I was driving down Thompson Lane in Nashville the other day, completely absorbed by thoughts of being too early for my meeting and anxious about driving on unfamiliar roads. Traffic was barely moving, leaving me free to take in my surroundings and let my mind wander through my mental checklist of everything I need to get done. As I approached a bridge that supports a railroad overpass I could see that traffic was even worse up ahead. I let out a deep sigh, lit a cigarette, and muttered a few choice cuss words, which in my opinion neatly summed up my feelings about sitting bumper to bumper during rush hour. My fellow commuters and I inched along like tourists in line for a ride a Disney, little by little, toward our independent destinations. I was just about to turn on my radio to break up the monotony, but before I could hit the button, the sound of tuba music filled the little underpass. I looked around to see which car was jamming out to a little Michel Godard, and that’s when the magic happened. Standing under the bridge was an older man with long gray hair, rocking a tie dye t-shirt and playing the hell out of a tuba. He had a gallon jug with the top cut off taped to his instrument, and would stop playing and run over to a car should the offer of a donation present itself. Then he would go back up on the sidewalk and start wailing on the tuba once again. He kind of jiggled while he played, dancing around as best he could with a 30 +/- pound instrument wrapped around his torso. I’m not going to pretend that he sounded like a concert tuba player, but he sure as hell played better than I ever could. He offered a little bit of absurdity and entertainment in an otherwise frustrating and mundane commute, which is awesome all by itself. On top of that, I started noticing the look on people’s faces in neighboring cars. Everywhere I looked people were smiling! Smiling commuters during rush hour? Hard to believe, right? And as if that wasn’t enough, I was actually disappointed when the traffic starting moving again. Now if that ain’t magic I don’t know what is.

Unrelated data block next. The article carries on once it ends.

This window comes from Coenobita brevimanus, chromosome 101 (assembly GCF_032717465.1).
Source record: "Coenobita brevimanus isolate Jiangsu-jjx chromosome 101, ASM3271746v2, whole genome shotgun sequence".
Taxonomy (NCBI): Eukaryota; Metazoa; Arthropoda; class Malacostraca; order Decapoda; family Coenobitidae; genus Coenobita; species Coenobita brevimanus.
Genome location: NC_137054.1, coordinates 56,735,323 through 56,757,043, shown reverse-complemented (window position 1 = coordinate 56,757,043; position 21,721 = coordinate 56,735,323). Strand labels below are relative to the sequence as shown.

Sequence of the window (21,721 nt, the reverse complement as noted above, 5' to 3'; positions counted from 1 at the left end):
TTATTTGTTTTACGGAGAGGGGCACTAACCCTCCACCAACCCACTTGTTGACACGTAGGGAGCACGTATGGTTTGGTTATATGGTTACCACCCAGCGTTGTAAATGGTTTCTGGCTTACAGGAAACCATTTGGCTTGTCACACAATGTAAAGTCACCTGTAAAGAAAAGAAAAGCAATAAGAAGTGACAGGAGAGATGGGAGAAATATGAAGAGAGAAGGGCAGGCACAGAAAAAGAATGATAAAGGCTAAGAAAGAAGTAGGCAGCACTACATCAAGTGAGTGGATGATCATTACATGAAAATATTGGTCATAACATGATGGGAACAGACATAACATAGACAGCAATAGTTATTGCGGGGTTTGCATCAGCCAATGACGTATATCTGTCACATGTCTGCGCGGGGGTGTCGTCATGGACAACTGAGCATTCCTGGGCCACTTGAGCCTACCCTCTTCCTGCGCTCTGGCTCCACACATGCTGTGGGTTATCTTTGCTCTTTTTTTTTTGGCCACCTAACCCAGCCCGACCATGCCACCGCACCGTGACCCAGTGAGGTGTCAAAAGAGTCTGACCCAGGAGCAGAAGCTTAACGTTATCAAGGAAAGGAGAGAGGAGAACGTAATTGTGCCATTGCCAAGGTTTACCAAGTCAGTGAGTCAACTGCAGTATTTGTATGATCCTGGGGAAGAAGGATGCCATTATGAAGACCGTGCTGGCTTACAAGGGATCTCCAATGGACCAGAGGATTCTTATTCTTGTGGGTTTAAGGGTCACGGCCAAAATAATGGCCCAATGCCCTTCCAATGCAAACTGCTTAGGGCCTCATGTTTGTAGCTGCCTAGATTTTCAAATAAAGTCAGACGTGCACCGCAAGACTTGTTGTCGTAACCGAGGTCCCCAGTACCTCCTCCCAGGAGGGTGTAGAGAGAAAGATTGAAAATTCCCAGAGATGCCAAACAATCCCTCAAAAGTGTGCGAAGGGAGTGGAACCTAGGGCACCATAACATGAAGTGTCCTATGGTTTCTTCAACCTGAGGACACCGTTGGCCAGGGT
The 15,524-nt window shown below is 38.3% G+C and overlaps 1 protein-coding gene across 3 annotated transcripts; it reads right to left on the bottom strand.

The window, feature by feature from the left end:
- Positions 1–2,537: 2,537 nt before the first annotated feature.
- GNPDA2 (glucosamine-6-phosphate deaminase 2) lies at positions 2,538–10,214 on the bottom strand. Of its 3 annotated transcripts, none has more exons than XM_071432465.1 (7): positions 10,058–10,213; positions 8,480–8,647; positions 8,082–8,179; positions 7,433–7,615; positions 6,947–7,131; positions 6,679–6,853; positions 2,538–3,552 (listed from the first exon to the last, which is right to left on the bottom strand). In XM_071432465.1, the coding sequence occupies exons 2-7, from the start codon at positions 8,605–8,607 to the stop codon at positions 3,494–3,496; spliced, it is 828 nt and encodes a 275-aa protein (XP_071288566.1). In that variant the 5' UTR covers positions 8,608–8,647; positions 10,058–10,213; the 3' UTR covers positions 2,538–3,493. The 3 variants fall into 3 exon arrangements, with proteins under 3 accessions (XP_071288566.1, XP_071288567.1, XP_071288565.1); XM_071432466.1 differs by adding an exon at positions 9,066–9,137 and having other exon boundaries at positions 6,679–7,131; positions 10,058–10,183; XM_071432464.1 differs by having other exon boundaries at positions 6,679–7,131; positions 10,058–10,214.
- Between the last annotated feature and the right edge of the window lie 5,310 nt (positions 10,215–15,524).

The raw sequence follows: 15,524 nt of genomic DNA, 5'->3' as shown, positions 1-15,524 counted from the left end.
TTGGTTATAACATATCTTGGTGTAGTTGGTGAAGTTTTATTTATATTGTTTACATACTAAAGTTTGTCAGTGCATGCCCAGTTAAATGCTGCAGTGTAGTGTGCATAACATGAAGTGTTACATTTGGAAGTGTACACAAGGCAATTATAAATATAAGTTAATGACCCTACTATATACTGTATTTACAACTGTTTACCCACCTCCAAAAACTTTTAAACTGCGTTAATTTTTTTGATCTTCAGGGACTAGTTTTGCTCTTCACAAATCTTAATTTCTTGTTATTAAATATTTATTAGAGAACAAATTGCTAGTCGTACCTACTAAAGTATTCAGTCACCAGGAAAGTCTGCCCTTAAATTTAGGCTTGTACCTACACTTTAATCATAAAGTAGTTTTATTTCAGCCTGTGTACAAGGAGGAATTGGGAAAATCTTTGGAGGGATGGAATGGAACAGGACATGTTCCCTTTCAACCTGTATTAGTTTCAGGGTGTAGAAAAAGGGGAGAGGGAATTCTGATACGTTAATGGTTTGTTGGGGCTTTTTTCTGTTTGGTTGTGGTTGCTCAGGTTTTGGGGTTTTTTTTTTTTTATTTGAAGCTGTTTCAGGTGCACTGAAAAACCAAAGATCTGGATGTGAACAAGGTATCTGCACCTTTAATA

3 thoughts on “Tunnel Tuba Magic”
Love it Keri! Find the music in life! Bless the man playing the tuba and making life happier!
Music heals the soul. Connects us. Great observation.